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Performance Support – the cure-all for the costly ’forgetting-curve‘

The golden rule when it comes to employees and learner knowledge: it’s all down to the mix

Distracted, overwhelmed and impatient – the information overload hinders efficient learning in the workplace. Manuel Walker, Senior Consultant Professional Services, tts, analyzes which scenarios call for formal training and which situations are suited to knowledge transfer via Performance Support. A two-pronged plan of action often proves to be impressively successful in boosting workplace performance.
The latest statistical surveys paint an ugly picture: employees are interrupted every five minutes in theworkplace. They spend a whopping 41 percent of their workday dealing with matters that have no direct bearing on their actual duties. They devote 25 percent of their time to e-mails. In addition, two-thirds of employees complain of excessive stress, meaning that they have insufficient time to do their job. Not onlythat, but they unlock their smartphones up to 150 times per day, and watch videos for up to four minutes. Content has to capture their attention within five to ten seconds, or else they move on. Against this backdrop of distraction, impatience and the feeling of being generally overwhelmed, they can only dedicate one percent of their working week to formal learning. So, what can be done to make learning more efficient?

Smart learning from the beginning enables it to remain relevant over time

”The traditional approach has taught us that the ‘forgetting-curve‘ is very steep indeed,” explains Manuel Walker. Whenever employees acquire a certain level of knowledge via formal learning in the run-up to a big event – such as a product rollout or software go-live – their new-found knowledge rapidly fades away if it’s not applied. 

”Employees then work in the expensive on-the-job learning curve and that is costly,“ continues Walker, ”as they strive to remember what they learned just a few weeks earlier. In the worst-case scenario, all that earlier knowledge has been completely forgotten.“ This is where Performance Support comes into play: only a little is learned at the start. Instead, employees receive specially tailored assistance – which is directly linked to the respective business application and precisely focused on the process at hand – for the moment in which the knowledge is required. This way, they not only get to refresh their knowledge, but even expand it beyond the initial level, thereby enabling them to deliver optimal performance as ‘can-do‘ employees.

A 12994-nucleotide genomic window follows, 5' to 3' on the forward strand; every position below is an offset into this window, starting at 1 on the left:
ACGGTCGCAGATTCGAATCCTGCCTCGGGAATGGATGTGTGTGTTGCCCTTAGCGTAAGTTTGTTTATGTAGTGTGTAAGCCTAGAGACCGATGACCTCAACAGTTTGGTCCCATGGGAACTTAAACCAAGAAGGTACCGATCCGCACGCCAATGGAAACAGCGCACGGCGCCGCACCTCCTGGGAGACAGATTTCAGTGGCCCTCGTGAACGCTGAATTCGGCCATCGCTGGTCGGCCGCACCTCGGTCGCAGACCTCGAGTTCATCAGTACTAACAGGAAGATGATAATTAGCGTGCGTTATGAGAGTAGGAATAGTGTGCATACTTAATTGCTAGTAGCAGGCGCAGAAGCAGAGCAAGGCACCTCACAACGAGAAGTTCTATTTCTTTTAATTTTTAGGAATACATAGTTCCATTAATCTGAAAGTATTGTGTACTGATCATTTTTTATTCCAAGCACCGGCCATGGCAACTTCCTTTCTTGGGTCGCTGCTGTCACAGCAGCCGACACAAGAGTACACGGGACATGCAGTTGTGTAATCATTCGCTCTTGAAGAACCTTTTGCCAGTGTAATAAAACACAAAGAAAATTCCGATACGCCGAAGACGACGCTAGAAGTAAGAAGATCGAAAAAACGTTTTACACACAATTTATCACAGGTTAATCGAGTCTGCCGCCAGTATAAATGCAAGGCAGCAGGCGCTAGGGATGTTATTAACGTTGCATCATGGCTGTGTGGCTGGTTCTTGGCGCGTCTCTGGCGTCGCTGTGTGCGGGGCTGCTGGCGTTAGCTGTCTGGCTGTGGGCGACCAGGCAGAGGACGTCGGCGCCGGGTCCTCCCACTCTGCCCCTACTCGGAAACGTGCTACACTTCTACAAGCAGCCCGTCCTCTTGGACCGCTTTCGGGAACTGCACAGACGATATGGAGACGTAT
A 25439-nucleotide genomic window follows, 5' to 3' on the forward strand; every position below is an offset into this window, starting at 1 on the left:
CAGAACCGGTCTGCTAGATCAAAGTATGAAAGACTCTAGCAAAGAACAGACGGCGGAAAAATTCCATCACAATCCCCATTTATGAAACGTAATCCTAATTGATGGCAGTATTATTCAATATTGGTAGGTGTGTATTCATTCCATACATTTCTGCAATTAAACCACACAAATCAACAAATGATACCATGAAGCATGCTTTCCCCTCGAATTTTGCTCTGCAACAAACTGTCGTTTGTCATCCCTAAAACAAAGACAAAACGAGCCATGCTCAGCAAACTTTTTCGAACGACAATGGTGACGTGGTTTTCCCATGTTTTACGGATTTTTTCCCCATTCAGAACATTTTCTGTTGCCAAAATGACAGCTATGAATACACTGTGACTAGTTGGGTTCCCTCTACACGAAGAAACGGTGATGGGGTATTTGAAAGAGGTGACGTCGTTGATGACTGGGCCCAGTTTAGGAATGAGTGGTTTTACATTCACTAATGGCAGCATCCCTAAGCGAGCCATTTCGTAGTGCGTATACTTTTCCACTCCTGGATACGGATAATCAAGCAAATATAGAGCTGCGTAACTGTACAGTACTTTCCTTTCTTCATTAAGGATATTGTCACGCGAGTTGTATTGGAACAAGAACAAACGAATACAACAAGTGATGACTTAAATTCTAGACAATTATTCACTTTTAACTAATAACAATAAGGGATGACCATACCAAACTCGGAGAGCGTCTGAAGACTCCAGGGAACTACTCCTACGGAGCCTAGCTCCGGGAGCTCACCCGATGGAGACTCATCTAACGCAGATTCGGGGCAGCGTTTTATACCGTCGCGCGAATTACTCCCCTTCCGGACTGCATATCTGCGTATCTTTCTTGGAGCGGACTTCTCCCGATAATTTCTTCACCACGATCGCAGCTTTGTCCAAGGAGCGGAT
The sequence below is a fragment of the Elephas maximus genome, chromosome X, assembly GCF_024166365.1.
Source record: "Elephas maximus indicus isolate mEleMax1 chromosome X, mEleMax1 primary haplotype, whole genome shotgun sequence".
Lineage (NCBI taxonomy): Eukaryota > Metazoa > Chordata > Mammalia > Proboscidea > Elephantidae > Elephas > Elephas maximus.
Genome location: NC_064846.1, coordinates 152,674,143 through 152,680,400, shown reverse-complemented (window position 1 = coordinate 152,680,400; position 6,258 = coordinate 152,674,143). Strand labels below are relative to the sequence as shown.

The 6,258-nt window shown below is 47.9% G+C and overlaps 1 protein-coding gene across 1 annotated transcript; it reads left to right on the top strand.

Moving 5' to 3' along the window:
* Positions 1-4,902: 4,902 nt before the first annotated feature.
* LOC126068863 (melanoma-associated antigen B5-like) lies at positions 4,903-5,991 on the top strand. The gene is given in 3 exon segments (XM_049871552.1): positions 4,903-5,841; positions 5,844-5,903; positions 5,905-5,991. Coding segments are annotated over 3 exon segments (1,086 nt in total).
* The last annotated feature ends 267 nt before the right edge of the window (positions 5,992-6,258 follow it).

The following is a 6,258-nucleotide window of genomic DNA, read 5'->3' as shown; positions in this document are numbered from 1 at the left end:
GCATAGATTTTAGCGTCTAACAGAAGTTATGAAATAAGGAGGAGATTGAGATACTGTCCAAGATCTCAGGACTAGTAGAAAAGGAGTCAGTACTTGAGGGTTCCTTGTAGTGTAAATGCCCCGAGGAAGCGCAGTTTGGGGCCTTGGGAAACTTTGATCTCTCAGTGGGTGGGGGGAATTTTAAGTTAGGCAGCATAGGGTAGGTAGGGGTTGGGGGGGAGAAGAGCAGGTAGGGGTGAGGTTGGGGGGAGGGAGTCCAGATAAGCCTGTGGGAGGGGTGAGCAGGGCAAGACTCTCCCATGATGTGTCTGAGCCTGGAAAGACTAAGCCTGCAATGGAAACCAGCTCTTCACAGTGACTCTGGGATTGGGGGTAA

Classic Performance Support measures include: job-helps and quick reference cards, step-by-step guides,short web-based training and documentation, as long as they have a fragmented structure and can be easily found in the system. It’s also a good idea to facilitate jumps to various communities, chats and helpdesks, just in case the learner fails to find the way forward with the existing resources. These learning aids are disseminated in-house via an ‘Electronic Performance Support System‘ (EPSS) client, such as a tt guide, and/or via a web portal which, thanks to the wonders of mobile access, can also provide field staff with the required content and assistance on demand.

Benefits of formal training

“So is formal training dead and buried? Of course not,“ responds Manuel Walker to his own rhetorical question. Formal training is indispensable and useful, particularly when dealing with really complex change processes, for example the rollout of a new bank core system, stresses the Swiss expert. Its many advantages are demonstrated when companies aspire to bring about a behavioral change, such as in management behavior or when encouraging sales staff to approach people in a different manner. Formal training also has the edge in scenarios where networking and feedback play an important role in attaining learning goals.

It’s all in the mix

When weighing up the options regarding formal or informal learning, it’s a good idea to use the ‘5 Moments of Need‘ model from educational psychologist Linda Gottfredson. Whenever (1) something is learned for the first time, or (2) knowledge is expanded, it is normally covered by formal learning, “Be it via classroom training, a webcast or e-learning,“ asserts Walker. However, when the goal involves (3) applying what has been learned or remembering what may have been forgotten, Performance Support is the number one choice for targeted, quick learning. And it’s also a perfect fit for (4) when things don’t go according to plan or (5) when slight changes are introduced, or tasks that are rarely performed have to be mastered. The tts expert goes on to recommend a twopronged approach to the learning method when handling issues such as release changes or product training: “Start off with formal training to raise employees’ knowledge to a certain level and then let Performance Support work its magic when it comes tobuilding on this knowledge.“

Facts & Figures
Performance Support...

• works in a gradual way: a little learning content at the start, but continuous support when the need arises

• offers customized help that is precisely focused on the process at hand

• empowers employees to help themselves

• should be complemented with formal training, particularly when a big change is on the cards